TITLE: A Formula for Intelligence AUTHOR: Eugene Wallingford DATE: November 28, 2005 7:22 PM DESC: I get smarter when I talk to other people. ----- BODY: It occurred to me today that my intelligence on any given day is roughly proportional to the number of people I talk to that day:
I = k|P|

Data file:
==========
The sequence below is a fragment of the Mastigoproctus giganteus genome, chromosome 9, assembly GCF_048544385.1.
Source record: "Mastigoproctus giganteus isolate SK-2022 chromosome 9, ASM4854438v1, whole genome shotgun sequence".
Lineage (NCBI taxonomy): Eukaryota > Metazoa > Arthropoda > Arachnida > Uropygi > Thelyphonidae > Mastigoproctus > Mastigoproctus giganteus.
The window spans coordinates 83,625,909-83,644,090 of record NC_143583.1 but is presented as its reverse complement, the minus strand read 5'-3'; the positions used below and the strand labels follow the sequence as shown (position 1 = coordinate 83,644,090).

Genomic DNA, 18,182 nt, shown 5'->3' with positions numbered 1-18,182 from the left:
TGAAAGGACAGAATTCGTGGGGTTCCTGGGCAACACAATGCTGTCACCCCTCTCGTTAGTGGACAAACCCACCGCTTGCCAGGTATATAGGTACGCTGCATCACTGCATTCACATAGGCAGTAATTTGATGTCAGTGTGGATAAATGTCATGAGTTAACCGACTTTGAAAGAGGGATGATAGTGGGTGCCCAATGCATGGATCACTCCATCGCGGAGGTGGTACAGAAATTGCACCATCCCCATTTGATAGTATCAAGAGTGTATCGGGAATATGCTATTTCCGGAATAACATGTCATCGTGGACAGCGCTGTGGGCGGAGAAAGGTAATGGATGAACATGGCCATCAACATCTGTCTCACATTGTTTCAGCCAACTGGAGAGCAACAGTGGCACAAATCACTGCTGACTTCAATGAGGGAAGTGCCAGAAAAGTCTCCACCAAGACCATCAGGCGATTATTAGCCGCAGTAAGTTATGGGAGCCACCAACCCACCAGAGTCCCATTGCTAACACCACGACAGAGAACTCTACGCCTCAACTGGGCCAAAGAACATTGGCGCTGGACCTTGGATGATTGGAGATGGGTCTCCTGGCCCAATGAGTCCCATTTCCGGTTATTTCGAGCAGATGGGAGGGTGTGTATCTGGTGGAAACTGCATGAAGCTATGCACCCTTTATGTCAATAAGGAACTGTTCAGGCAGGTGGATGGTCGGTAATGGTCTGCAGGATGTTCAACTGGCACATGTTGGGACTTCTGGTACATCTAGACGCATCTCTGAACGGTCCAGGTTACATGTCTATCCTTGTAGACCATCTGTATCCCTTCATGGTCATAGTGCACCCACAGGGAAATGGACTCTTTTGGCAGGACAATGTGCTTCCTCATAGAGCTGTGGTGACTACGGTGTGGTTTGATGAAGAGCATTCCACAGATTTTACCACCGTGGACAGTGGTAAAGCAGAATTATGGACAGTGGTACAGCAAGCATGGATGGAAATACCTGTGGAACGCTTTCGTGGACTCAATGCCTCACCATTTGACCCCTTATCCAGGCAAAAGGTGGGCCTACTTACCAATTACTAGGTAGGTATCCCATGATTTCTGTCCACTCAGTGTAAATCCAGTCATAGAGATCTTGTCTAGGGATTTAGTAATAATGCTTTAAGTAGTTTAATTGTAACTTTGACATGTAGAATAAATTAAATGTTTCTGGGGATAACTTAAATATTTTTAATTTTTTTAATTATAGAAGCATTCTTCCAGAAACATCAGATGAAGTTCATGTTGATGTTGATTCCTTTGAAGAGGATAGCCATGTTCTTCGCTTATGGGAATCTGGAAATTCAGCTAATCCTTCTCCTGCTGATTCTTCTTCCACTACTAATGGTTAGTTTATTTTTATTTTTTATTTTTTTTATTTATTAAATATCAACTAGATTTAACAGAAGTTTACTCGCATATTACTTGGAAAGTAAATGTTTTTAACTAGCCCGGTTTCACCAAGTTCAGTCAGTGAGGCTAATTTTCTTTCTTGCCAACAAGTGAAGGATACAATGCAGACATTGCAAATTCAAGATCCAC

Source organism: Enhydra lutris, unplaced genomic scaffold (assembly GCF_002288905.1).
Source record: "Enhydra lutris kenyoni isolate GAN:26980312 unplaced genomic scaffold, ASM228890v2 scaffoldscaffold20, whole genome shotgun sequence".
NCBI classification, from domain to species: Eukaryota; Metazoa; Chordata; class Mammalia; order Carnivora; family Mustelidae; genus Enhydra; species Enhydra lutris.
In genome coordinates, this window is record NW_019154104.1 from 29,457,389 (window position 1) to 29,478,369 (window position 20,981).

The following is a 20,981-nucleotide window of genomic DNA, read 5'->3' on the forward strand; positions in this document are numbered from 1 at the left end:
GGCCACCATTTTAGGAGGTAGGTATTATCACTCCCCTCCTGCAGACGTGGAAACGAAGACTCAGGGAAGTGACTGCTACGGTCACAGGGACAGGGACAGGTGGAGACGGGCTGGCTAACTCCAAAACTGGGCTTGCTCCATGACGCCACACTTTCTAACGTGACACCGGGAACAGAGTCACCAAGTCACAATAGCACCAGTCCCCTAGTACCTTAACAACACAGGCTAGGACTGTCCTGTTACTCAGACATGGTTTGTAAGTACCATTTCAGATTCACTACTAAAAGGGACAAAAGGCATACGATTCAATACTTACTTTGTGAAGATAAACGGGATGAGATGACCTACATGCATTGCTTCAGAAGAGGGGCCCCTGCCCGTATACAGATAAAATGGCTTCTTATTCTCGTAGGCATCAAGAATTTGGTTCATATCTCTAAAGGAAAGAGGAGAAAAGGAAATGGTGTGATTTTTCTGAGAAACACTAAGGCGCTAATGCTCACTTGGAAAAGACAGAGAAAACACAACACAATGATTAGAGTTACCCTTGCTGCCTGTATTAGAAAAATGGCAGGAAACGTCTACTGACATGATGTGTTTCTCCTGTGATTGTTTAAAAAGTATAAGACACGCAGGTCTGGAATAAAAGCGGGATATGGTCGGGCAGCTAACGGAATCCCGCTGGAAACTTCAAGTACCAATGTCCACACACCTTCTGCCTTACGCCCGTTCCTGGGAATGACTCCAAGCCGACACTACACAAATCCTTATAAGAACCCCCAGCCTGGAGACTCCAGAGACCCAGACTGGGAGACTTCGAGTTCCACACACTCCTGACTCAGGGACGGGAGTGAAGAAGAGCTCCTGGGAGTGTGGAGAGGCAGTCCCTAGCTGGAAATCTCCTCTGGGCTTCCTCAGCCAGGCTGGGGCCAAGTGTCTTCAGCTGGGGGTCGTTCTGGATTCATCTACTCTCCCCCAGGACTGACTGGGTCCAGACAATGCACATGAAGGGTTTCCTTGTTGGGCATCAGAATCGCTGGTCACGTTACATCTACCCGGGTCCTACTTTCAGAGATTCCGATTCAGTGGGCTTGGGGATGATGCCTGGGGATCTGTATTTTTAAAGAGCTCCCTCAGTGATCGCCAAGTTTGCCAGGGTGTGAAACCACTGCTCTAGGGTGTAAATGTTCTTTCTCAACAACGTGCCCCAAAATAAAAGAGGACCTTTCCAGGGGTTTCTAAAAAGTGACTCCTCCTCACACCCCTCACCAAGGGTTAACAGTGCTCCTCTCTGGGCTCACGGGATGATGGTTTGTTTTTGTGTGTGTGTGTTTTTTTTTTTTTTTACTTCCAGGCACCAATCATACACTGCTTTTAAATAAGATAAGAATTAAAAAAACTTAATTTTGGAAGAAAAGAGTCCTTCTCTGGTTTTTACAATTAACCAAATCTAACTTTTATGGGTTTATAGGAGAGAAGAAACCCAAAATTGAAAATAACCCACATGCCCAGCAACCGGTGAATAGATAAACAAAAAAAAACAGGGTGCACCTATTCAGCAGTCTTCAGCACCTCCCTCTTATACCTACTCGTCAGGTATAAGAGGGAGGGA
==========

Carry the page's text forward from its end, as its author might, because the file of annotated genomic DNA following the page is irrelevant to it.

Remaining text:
This is true when I do department head stuff. The more people I get information from, the more people I share ideas with and get feedback from... the more I know, and the better I can do my job. It is true when I teach. When I talk to other instructors, I learn from them, both by hearing their ideas and by expressing my ideas verbally to them. When I talk to students about our classes, whether they are in my class or not, I learn a little bit about what works, what doesn't, and what makes students tick. It is true when I program. The agile software methods institutionalized this in the form of high degree of interaction among developers. XP raises it to the level of Standard Practice in the form of pair programming. Programmers who refuse to try pairing rarely understand what they are missing. The value of k depends on a lot of factors, some of which are within my daily control and some of which are in my control only over longer time horizons. On a daily basis, I can seek out the best folks possible on campus and in my circle of professional colleagues available only by e-mail. Over longer time periods, I can choose the conferences I should attend, the academic communities I can participate in, and even where I want to be employed. We all know the adages about hiring the smartest employees one can, about being the least accomplished person on the team, and so on. This is why: it increases the value of your k! -----